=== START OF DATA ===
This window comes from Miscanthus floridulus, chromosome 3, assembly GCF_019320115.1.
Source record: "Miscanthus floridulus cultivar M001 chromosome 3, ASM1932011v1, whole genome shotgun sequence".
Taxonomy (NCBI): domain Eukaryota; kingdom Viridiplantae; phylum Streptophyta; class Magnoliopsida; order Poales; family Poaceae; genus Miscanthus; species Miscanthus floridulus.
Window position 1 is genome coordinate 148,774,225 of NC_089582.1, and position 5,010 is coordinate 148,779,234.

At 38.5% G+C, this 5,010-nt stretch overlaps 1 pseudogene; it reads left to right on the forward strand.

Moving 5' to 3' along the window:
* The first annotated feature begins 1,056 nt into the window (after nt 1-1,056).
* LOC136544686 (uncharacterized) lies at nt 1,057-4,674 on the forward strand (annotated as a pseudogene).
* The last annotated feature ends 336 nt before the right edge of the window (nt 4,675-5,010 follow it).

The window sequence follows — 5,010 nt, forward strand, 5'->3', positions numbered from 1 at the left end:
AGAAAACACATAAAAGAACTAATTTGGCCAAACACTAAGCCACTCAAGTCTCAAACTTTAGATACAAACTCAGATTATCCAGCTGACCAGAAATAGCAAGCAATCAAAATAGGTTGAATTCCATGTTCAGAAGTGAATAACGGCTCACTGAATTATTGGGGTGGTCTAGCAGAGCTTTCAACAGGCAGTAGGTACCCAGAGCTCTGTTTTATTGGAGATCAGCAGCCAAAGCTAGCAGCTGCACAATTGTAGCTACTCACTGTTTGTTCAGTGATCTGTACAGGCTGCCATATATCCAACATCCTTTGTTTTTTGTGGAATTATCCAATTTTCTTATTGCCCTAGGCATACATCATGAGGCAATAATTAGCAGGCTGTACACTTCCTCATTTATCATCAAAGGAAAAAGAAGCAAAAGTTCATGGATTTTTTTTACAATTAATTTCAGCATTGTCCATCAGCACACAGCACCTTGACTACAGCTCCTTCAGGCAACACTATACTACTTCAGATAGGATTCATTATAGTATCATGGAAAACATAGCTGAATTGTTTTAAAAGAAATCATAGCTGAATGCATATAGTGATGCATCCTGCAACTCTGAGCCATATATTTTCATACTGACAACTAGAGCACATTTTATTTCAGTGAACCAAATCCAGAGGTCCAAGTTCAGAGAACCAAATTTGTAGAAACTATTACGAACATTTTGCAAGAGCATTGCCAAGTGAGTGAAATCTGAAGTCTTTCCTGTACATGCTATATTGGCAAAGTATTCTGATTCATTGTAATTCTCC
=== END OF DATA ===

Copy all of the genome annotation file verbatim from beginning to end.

This window comes from Miscanthus floridulus, chromosome 3, assembly GCF_019320115.1.
Source record: "Miscanthus floridulus cultivar M001 chromosome 3, ASM1932011v1, whole genome shotgun sequence".
Taxonomy (NCBI): domain Eukaryota; kingdom Viridiplantae; phylum Streptophyta; class Magnoliopsida; order Poales; family Poaceae; genus Miscanthus; species Miscanthus floridulus.
Window position 1 is genome coordinate 148,774,225 of NC_089582.1, and position 5,010 is coordinate 148,779,234.

At 38.5% G+C, this 5,010-nt stretch overlaps 1 pseudogene; it reads left to right on the forward strand.

Moving 5' to 3' along the window:
* The first annotated feature begins 1,056 nt into the window (after nt 1-1,056).
* LOC136544686 (uncharacterized) lies at nt 1,057-4,674 on the forward strand (annotated as a pseudogene).
* The last annotated feature ends 336 nt before the right edge of the window (nt 4,675-5,010 follow it).

The window sequence follows — 5,010 nt, forward strand, 5'->3', positions numbered from 1 at the left end:
AGAAAACACATAAAAGAACTAATTTGGCCAAACACTAAGCCACTCAAGTCTCAAACTTTAGATACAAACTCAGATTATCCAGCTGACCAGAAATAGCAAGCAATCAAAATAGGTTGAATTCCATGTTCAGAAGTGAATAACGGCTCACTGAATTATTGGGGTGGTCTAGCAGAGCTTTCAACAGGCAGTAGGTACCCAGAGCTCTGTTTTATTGGAGATCAGCAGCCAAAGCTAGCAGCTGCACAATTGTAGCTACTCACTGTTTGTTCAGTGATCTGTACAGGCTGCCATATATCCAACATCCTTTGTTTTTTGTGGAATTATCCAATTTTCTTATTGCCCTAGGCATACATCATGAGGCAATAATTAGCAGGCTGTACACTTCCTCATTTATCATCAAAGGAAAAAGAAGCAAAAGTTCATGGATTTTTTTTACAATTAATTTCAGCATTGTCCATCAGCACACAGCACCTTGACTACAGCTCCTTCAGGCAACACTATACTACTTCAGATAGGATTCATTATAGTATCATGGAAAACATAGCTGAATTGTTTTAAAAGAAATCATAGCTGAATGCATATAGTGATGCATCCTGCAACTCTGAGCCATATATTTTCATACTGACAACTAGAGCACATTTTATTTCAGTGAACCAAATCCAGAGGTCCAAGTTCAGAGAACCAAATTTGTAGAAACTATTACGAACATTTTGCAAGAGCATTGCCAAGTGAGTGAAATCTGAAGTCTTTCCTGTACATGCTATATTGGCAAAGTATTCTGATTCATTGTAATTCTCC